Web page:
The internet, a revolutionary and cheap communications system, that has transformed the lives of billions of people across the world, celebrated its 30th birthday on January 1st.
While you sit through Facebook posting pictures of your New Year bash or check on your email to read your beloved ones greetings, wish a happy birthday to the very reason for it all. The internet, a revolutionary and cheap communications system, that has transformed the lives of billions of people across the world, celebrated its 30th birthday on January 1st.
It was on January 1, 1983, when the U.S. Department of Defence (DoD) commissioned the ARPANET network to switch from Network Control Protocol to Transmission Control Protocol and Internet Protocol (TCP/IP). In other words, the Internet we know today was born. Although computers were being connected together since the 1960′s, the net we know today was made possible by the TCP/ IP.
The Network Control Protocol had some limitations, including how many computers it could connect together. Only about 1,000 computers can be connected in the ARPANET, but as the years progressed, more computers were being added. The network admins realized they would need a new protocol to accommodate a much larger and complicated network.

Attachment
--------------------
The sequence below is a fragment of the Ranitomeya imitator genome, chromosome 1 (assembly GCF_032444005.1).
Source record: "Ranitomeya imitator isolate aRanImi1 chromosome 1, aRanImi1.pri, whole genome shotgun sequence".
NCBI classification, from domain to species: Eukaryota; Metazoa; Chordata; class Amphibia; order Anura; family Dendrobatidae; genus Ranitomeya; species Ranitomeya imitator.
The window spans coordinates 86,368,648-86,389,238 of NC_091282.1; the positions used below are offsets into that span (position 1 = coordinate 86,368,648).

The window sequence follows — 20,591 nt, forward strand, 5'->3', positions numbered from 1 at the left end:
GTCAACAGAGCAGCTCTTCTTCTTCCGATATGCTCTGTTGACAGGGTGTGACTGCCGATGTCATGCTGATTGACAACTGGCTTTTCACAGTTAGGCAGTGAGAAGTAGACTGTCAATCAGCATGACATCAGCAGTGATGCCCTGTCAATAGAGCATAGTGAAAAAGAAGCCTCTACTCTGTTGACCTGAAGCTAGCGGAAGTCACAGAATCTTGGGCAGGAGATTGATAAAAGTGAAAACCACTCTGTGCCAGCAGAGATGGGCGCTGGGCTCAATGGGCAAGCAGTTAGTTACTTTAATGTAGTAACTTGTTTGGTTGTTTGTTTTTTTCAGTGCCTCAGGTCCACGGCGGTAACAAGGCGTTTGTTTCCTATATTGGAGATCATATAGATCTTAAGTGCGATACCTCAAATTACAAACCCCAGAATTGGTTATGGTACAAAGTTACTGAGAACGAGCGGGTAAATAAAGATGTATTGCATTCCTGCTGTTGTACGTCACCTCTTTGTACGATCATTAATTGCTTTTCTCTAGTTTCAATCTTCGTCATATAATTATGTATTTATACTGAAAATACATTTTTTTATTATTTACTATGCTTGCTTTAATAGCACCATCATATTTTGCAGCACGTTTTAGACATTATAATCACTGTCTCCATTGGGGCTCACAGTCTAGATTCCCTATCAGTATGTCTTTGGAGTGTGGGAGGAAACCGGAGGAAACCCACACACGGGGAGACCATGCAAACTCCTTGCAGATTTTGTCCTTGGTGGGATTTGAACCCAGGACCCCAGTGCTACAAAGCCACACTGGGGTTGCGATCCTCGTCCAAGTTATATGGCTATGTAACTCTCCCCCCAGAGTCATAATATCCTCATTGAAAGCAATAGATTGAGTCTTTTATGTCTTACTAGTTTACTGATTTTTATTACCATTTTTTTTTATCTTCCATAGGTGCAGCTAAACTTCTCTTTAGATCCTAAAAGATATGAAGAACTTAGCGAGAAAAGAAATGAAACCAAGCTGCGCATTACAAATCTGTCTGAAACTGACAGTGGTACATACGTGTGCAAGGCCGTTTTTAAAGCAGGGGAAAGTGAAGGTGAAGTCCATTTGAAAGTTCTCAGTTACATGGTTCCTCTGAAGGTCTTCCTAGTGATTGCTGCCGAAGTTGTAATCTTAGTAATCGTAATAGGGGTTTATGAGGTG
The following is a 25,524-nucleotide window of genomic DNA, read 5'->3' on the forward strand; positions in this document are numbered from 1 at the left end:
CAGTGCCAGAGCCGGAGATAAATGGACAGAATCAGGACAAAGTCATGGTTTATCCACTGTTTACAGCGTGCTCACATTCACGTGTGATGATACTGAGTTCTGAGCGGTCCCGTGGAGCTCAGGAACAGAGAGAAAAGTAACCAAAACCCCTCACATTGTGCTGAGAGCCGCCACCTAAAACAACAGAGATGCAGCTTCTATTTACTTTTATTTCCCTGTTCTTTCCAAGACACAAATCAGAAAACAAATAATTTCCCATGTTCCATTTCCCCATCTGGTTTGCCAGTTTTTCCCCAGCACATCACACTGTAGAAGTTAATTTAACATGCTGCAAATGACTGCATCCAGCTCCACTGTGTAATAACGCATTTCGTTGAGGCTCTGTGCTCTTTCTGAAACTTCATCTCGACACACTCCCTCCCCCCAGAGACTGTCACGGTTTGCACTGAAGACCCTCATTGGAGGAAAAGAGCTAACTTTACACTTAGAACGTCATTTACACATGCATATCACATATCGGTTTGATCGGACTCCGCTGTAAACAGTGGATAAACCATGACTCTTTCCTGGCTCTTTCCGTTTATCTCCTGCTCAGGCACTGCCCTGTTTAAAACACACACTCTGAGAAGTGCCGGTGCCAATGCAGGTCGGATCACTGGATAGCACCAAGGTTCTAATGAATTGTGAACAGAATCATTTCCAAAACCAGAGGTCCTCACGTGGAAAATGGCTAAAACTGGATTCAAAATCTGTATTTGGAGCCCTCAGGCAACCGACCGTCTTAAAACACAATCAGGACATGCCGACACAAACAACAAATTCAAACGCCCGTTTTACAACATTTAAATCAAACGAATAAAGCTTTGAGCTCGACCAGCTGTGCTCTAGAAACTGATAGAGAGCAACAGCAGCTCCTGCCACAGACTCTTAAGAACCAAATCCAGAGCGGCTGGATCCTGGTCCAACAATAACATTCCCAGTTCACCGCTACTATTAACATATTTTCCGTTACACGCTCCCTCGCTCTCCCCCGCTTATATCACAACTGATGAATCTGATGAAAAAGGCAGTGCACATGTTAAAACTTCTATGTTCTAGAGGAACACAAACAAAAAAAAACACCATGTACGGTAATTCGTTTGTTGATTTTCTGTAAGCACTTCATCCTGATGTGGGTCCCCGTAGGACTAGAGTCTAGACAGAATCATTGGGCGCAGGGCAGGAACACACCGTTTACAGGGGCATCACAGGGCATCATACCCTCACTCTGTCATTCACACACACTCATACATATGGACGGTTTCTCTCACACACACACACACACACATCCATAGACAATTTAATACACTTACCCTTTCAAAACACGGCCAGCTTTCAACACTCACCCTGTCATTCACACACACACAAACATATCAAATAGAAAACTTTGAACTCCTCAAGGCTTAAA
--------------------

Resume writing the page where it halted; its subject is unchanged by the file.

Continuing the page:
In 1973, engineers began working on the IPS and Transmission Control Protocol (TCP) technology. The new systems replaced the old Network Control Protocol (NCP), making it safer and more reliable by ensuring that the network was not vulnerable to a single point of failure.
It wasn’t until English computer scientists Tim Berners-Lee stepped into the picture that Internet as we know today began to take shape. In 1989, Berners-Lee successfully used IPS network to host a system of interlinked hypertext documents creating the World Wide Web (WWW).
So, as you surf Facebook today on your smartphone, or check your email, or watch your favourite videos on YouTube, remember it all wouldn’t have been possible without that switch being flipped on 30 years ago today.